Examples of Extrinsic Factors Affecting WHC of Processed Meats
- Physiological state of the meat: For many years before mechanical refrigeration was available, meat processors had to process meat the same day of slaughter. They soon learned that pre-rigor muscle was more functional than post-rigor meat, thus processing time became an important control factor. The reason for this was that the meat was less contracted, the water holding protein (myosin) was easier to extract because there were fewer actomyosin bonds between the contractile myofilaments, the proteins were less denatured, and the meat had a pH greater than normal. If pre-rigor processing is an option, it can significantly improve product WHC.
- Processing procedures: Various physical processes, such as mincing, chopping, mixing, vacuum tumbling, and massaging are necessary processes, but they disrupt the cellular structural integrity and open channels where water may be lost. The benefit of rapid chilling of carcasses was mentioned earlier, but maintaining consistently cold storage temperatures will decrease drip losses. If a product has to be frozen, rapid freezing and constant temperature during frozen storage also reduce drip. It should be clear that creative and controlled meat processing of fresh and processed meat products can pay dividends with improved yields.
- Aging of meat: For centuries meat has been aged to improve sensory properties. Only recently has research shown that proteolysis during aging was also related to WHC. Muscle has numerous protein linkages between cells and between muscle cells and the cell membrane and thin endomysial layer of connective tissue. If these small linkages do not undergo proteolysis early post-mortem, then WHC decreases. Additional work is needed to develop schemes of meat processing to accelerate degradation of these proteins to improve WHC. It appears that several key factors of WHC may also influence proteolysis of structural linkages.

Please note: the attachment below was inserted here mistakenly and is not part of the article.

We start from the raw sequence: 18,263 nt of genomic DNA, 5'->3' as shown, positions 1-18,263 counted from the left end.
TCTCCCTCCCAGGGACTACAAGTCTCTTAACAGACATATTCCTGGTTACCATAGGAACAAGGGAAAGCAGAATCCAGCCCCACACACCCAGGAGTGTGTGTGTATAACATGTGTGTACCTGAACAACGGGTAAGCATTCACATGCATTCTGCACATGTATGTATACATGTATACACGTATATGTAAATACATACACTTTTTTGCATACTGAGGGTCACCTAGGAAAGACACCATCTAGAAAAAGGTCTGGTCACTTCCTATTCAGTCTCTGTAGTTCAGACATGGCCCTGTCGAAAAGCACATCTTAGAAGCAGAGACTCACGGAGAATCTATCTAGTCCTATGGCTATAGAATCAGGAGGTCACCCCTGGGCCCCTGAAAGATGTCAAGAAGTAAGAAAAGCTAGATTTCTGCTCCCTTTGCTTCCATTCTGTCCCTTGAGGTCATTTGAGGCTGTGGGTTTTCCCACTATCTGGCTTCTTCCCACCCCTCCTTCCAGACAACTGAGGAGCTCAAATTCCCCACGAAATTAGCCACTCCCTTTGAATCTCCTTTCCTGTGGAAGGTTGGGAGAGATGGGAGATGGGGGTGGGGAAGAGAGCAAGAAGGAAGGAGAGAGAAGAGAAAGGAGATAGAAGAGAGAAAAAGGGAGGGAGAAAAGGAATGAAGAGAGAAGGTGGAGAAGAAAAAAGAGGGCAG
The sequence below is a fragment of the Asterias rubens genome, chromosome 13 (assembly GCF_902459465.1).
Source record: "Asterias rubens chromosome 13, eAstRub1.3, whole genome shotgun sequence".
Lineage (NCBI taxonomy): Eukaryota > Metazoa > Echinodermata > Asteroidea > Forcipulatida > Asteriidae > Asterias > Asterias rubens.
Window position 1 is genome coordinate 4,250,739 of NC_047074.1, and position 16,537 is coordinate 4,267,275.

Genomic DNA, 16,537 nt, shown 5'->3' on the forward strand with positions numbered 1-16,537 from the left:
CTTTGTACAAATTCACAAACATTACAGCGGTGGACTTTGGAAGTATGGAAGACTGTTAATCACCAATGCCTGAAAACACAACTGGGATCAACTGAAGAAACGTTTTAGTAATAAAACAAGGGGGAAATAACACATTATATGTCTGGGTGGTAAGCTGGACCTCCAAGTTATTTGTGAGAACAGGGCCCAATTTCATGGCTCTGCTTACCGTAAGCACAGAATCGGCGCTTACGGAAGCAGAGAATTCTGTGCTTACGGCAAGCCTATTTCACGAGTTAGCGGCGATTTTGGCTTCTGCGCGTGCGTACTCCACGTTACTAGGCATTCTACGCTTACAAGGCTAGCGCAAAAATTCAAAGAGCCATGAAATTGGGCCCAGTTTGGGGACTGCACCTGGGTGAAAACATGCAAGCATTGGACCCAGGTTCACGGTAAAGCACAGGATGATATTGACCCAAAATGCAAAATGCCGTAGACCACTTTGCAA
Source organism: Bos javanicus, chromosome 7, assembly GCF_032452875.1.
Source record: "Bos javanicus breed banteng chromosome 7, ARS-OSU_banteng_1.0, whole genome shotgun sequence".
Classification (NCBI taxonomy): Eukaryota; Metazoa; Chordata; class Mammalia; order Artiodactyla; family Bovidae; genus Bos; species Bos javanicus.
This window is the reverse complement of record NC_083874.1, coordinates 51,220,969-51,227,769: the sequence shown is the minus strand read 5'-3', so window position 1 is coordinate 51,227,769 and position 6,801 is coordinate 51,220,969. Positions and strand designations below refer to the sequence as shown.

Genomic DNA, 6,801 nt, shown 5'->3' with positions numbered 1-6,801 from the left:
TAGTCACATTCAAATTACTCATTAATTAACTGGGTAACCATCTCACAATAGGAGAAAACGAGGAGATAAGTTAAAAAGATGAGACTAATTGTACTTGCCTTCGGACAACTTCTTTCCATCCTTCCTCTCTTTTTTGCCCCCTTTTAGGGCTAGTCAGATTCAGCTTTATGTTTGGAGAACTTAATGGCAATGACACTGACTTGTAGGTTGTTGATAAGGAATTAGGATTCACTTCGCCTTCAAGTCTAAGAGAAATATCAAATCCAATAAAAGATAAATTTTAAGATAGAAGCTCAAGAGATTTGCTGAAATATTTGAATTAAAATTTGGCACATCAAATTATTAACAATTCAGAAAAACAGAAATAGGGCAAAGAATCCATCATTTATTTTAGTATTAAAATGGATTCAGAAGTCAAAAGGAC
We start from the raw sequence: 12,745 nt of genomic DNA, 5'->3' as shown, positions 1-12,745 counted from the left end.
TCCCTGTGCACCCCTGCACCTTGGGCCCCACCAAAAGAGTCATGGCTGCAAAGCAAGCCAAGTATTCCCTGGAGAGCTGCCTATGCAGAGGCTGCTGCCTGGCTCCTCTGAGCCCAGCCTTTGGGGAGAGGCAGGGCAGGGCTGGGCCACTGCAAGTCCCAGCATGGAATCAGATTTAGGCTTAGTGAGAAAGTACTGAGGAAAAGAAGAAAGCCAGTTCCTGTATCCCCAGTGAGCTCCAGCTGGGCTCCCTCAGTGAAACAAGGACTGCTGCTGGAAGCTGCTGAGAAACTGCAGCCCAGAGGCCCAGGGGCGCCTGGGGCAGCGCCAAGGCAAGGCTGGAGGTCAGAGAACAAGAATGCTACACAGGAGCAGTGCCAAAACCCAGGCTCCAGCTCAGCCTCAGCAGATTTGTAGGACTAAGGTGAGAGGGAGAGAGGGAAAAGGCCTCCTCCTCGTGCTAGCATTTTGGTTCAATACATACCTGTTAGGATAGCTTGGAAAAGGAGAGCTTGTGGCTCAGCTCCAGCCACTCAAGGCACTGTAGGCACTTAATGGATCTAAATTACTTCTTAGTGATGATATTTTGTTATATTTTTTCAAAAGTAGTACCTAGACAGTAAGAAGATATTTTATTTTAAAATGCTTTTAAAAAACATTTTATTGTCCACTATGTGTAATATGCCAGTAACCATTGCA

- Processing Ingredients: The addition of salt and/or phosphates to meat has been done for many years to add flavor, serve as a preservative, and as enhancers of yield and bind of water. In general, "salts" of all compositions dissolving into the water and provide charged ions that can interact with the protein and water. For example "table salt" (sodium chloride, NaCl) will provide positive Na ions and negative Cl ions, the latter of which has a greater affect on increasing WHC because chloride is a more interactive ion with meat proteins than sodium.
Salt has the following effects on WHC:
- Salt will increase the total amount of charged ions that can interact with charges on the proteins.
- The isoelectric pH of the muscle proteins shift to a more acidic pH. Thus, meat with a normal pH will be farther from the isoelectric pH which increases WHC.
- Salt slightly increases muscle pH.
- Salt increases muscle filament spacing by providing ions that are attracted to charges on the protein surfaces. This widens the structural spacing between filaments, and allows the filaments to swell, providing more room for water molecules to flow into the spaces.
- Monovalent sodium ions replace some tightly bound divalent positive ions, thus increasing the ability of the filaments to swell.
- Salt frees more reactive groups on protein to hold to water.
Phosphates are commonly used in processed meats to help bind water. They do this by several mechanisms:
- Alkaline phosphates will elevate the pH 0.2 to 0.5 pH units higher than normal.
- At the higher pH, the negative phosphate ions (usually a negative 2 or 3 valence charge) contribute to higher charge on the muscle proteins.
- The negative phosphate ions can counter some of the divalent positive ions in meat.
- Some phosphates may help break some of the contraction cross bridges which increases WHC.
- Salt and phosphates act synergistically to increase WHC more the either salt or phosphate alone.
Figure III-3. Summary of Factors Affecting WHC. By now you should be able to integrate and evaluate the muscle structural and chemical factors listed in this Fig. III-3.